©2002 WGBH Educational Foundation.
Standards of beauty have changed over the years. In the late 1800s,advertisers regularly used models who would be considered overweightby today's standards. Times have changed dramatically. Most Americansare exposed to thousands of media messages every day -- in magazinesand newspapers, on television, on outdoor billboards, and over theInternet. These messages promote bodies that are thin and, in some cases,unrealistically proportioned, and they are creating a culture of youngpeople who are obsessed with losing weight.
As a result ofthis obsession, many people have sworn off fat. They avoid eating fat inany form and, instead, obtain most of their calories from carbohydrates,like bread and pasta. For decades, doctors and health experts supportedthis fat-free nutritional strategy. Fat was the enemy, they said; it wasthe cause of obesity and heart disease. Carbohydrates were your friendsand could be consumed, many thought, in mass quantities with few concernsabout health consequences. Recent studies, however, have begun to revealthe flaws in this thinking.
A nutritional plan that shuns fatignores this food's important role in the body. While fat's main purposeis to store energy, it serves many other functions as well. Either in itswhole form or broken down into small molecules, fat does the following:provides insulation, builds membranes, aids digestion, promotes propernervous system function, regulates hormones, keeps the skin healthy,and aids the chemical communication between cells. And these are justa few of the important things that fat does for us. Still, many peoplecontinue on a fat-free path.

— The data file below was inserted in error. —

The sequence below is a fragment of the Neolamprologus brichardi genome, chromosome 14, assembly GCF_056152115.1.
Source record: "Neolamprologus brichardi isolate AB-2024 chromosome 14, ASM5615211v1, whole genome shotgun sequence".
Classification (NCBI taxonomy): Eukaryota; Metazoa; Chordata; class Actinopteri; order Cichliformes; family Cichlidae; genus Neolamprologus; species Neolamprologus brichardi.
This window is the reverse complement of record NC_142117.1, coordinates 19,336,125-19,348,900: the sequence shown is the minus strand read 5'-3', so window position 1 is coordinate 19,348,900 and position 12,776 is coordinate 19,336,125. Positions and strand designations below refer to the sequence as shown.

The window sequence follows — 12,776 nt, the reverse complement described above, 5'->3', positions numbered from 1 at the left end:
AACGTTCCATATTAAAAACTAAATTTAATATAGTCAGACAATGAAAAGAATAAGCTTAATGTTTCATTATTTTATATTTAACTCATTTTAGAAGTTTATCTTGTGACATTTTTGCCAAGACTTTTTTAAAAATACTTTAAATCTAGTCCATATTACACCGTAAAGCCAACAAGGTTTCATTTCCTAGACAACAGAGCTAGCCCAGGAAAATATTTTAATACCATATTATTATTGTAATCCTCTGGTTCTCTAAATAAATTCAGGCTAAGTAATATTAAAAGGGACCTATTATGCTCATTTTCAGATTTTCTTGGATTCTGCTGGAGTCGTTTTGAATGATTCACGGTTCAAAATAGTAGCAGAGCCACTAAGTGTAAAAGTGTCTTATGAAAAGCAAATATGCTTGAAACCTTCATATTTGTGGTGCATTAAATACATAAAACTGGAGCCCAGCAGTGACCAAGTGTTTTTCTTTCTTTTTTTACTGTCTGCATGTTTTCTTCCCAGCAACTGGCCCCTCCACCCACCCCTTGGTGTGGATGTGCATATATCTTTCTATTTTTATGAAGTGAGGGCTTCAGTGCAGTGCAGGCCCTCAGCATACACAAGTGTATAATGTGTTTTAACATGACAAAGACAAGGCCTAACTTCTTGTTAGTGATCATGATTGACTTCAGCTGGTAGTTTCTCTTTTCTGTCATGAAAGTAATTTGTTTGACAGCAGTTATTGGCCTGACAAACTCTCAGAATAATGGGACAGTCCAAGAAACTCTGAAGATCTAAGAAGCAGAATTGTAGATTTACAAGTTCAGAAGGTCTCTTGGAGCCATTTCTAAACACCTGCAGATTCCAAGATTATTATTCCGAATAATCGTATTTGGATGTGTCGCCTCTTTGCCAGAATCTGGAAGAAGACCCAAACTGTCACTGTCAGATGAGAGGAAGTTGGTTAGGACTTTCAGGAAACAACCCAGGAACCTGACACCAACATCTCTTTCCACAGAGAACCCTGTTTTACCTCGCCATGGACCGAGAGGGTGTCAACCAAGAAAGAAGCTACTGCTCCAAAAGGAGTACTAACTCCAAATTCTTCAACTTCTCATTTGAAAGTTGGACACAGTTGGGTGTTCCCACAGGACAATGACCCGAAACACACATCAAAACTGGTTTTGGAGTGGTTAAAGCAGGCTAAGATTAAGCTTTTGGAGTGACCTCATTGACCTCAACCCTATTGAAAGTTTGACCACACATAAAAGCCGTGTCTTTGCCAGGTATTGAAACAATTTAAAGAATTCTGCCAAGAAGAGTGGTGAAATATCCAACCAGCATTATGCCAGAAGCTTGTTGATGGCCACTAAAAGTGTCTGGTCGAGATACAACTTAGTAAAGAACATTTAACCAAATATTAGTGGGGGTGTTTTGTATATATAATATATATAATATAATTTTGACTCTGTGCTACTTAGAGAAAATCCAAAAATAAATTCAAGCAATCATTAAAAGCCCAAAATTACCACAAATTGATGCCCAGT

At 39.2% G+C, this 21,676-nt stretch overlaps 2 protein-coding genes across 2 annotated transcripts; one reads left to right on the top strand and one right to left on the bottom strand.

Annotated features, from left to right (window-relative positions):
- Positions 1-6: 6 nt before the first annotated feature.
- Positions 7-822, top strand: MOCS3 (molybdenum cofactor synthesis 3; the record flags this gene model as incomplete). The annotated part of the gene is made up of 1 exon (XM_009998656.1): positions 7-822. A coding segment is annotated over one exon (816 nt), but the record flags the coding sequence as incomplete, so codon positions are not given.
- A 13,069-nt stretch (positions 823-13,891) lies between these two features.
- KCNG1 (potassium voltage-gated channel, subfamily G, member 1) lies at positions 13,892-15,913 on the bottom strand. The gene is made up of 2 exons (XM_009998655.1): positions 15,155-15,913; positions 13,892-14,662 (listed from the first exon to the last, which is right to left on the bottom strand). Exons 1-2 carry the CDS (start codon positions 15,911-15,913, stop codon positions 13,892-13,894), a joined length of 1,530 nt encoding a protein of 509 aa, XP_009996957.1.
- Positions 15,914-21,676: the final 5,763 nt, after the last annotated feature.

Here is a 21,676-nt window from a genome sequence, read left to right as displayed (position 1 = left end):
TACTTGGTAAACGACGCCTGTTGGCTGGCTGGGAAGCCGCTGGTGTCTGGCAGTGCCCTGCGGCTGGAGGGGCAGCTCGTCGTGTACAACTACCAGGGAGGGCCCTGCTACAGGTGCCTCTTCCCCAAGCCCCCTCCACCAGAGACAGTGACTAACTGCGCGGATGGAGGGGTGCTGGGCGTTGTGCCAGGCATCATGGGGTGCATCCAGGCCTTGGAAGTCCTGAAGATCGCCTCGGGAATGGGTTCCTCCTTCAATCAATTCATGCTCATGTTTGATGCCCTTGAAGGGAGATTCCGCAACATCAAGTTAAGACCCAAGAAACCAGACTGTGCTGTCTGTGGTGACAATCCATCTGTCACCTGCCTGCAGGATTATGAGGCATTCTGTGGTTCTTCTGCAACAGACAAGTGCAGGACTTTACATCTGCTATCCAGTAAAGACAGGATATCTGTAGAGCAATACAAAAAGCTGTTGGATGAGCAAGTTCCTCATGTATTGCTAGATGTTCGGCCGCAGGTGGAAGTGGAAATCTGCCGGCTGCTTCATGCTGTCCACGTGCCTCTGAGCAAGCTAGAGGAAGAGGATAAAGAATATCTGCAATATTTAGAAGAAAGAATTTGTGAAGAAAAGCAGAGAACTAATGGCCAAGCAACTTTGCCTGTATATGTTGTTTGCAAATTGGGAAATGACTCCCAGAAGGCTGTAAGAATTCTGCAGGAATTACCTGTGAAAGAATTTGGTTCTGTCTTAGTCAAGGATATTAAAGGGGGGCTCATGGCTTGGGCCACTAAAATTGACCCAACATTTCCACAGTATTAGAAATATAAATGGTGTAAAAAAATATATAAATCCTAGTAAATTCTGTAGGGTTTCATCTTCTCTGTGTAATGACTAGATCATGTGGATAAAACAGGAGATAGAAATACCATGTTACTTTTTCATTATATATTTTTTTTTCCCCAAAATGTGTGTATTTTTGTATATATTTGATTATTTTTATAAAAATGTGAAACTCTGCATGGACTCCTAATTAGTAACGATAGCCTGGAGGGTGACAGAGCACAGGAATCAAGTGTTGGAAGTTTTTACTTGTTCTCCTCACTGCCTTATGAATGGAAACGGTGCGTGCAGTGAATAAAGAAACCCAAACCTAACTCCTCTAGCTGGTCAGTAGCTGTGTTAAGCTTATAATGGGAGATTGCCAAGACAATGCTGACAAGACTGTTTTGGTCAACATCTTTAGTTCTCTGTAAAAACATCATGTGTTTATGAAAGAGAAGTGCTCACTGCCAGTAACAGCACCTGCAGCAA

Somewhat surprisingly, fat-freediets often result in the accumulation of excess body fat. Carbohydrates,including sugars and starchy foods, provide the body's most efficientform of energy. They are broken down quickly into glucose, the sugar thatcells need in order to function. This is why energy bars used by athletesare made up primarily of carbohydrates: They are quickly broken down inthe stomach, and the resulting sugars are easily transported throughoutthe body via the bloodstream.
When the body is active at highintensity for long periods of time, carbohydrates must be eaten regularlyto provide the cells with the energy they need. Carbohydrates that areconsumed when the body is at rest, however, are stored. Relatively smallamounts of carbohydrates can be stored in the muscles and the liver as acomplex sugar called glycogen. When glycogen stores are full, however,and there is no further demand for sugar, carbohydrates are stored asfat.
Although most doctors and nutritionists still recommendthat people get the majority of their calories from carbohydrates,they also suggest that many people would benefit from increasing theirfat intake. According to most nutritionists, the ratio of carbohydrate,fat, and protein calories should, in fact, be much closer to equal --at 40, 30, and 30 percent respectively. They stress that exercisingand eating moderately from all of the food groups is the proper path tobetter health.